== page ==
The US threat to stop supporting UNESCO financially if it votes for the admission of Palestine as a full member amounts, simply, to blackmail.
For those of us who spend time analysing the US and Pakistani outlooks towards the so-called ‘endgame’ in Afghanistan, the picture looks quite murky.
If all sanity has not taken leave of the official America, the Saturday’s fatal Taliban’s assault in NATO military convoy in Kabul must serve it as a moment of truth and inject the much-missing indispensable element of realism and rationality into its Afghan adventurism at least now.
Wall Street, which has played the role of circulating necessary funds for growth in the global economy, has not been able to find a new form of money-lending since the collapse of Lehman Brothers. This kind of worry was often reflected in America’s financial institutions between July and September of this year. [Read more]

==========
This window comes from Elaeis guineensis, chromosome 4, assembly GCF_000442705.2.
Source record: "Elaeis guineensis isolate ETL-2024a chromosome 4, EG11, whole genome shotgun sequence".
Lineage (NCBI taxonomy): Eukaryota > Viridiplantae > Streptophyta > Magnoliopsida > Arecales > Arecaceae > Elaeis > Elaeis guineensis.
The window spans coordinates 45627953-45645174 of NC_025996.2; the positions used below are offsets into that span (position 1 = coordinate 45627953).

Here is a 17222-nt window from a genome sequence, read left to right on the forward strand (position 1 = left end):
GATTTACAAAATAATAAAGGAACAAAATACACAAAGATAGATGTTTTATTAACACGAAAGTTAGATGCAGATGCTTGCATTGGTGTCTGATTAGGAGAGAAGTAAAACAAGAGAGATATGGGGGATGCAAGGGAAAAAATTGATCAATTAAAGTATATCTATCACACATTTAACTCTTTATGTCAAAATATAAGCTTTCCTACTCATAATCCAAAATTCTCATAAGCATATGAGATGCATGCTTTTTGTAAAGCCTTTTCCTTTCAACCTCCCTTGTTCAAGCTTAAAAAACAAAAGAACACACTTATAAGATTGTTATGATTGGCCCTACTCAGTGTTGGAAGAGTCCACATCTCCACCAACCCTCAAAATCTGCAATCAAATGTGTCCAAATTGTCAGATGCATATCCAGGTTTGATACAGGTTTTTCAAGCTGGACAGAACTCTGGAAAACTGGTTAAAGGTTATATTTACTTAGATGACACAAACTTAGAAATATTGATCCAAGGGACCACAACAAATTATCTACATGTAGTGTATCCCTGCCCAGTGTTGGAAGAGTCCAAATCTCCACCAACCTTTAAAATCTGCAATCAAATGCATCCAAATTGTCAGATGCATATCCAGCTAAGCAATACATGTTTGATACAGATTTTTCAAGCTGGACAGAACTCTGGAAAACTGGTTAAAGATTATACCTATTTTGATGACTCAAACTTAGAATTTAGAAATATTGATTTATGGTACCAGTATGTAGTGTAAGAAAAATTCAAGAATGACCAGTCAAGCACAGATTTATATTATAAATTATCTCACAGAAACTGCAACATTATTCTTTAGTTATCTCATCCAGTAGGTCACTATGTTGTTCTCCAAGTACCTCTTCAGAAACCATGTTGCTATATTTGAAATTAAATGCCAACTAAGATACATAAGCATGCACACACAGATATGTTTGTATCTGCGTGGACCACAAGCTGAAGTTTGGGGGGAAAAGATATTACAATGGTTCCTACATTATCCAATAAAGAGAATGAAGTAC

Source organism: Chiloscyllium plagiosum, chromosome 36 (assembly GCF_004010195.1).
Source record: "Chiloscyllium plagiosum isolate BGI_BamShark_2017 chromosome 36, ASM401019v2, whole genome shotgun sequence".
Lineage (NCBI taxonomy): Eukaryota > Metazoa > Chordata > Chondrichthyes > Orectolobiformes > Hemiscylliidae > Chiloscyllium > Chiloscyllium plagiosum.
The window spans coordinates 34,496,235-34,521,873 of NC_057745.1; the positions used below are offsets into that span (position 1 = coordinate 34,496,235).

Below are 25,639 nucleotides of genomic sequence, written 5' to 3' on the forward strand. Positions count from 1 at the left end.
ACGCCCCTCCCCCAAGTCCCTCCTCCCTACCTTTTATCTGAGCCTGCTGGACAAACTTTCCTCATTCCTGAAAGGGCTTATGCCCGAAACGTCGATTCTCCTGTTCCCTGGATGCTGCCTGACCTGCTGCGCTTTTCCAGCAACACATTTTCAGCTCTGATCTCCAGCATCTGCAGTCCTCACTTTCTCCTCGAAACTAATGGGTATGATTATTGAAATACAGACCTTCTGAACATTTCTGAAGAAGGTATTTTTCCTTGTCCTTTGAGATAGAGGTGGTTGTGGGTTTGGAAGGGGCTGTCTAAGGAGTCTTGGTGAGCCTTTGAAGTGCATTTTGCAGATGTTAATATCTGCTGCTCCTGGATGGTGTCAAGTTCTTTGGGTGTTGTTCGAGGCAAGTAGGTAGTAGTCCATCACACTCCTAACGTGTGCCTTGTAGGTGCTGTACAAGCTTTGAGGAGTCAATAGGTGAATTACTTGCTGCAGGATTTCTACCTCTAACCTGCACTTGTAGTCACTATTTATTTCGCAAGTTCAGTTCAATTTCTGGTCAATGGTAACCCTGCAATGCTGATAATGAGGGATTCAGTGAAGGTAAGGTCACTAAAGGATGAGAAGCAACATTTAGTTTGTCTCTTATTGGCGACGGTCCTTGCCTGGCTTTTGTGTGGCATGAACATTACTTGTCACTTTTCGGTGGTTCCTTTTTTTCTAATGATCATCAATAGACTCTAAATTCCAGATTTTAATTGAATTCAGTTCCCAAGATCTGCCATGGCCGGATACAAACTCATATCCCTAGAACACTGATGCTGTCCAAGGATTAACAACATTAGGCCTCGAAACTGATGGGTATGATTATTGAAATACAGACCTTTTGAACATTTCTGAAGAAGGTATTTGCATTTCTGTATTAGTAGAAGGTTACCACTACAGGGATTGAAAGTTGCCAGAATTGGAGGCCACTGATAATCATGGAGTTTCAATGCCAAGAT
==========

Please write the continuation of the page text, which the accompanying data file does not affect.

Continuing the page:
The Obama administration is palpably in a dilemma. It wants to get out of the Afghan quagmire but with a denouement at once pleasing and beneficial to America.
While the Americans have been claiming that their strikes against the Taliban have brought down the incidence of militancy by about 40 percent, the Taliban have been presenting increasing evidence that even the capital Kabul, considered to be the most secure place in Afghanistan, is not immune from their attacks.
A nightclub in the Kenyan capital of Nairobi suffered a grenade attack that injured 14 people. The Somali Islamic Youth Party subsequently claimed responsibility for the attack.
Last week, Kenyan troops entered Somalia to suppress the Islamic Youth Party. African media on Oct. 23 released news that the U.S. and French [Read more]
Americans have invested just slightly more than a billion dollars in the Libyan revolution, which is roughly as much as they spent per week in Iraq.
The city of New York is gripped by tension and has been so since the start of a movement — initially just national, which then spread also to Europe via the British — Occupy Wall Street. Thousands of people from all corners of the U.S., dissatisfied with the country's economic measures to overcome the world [Read more]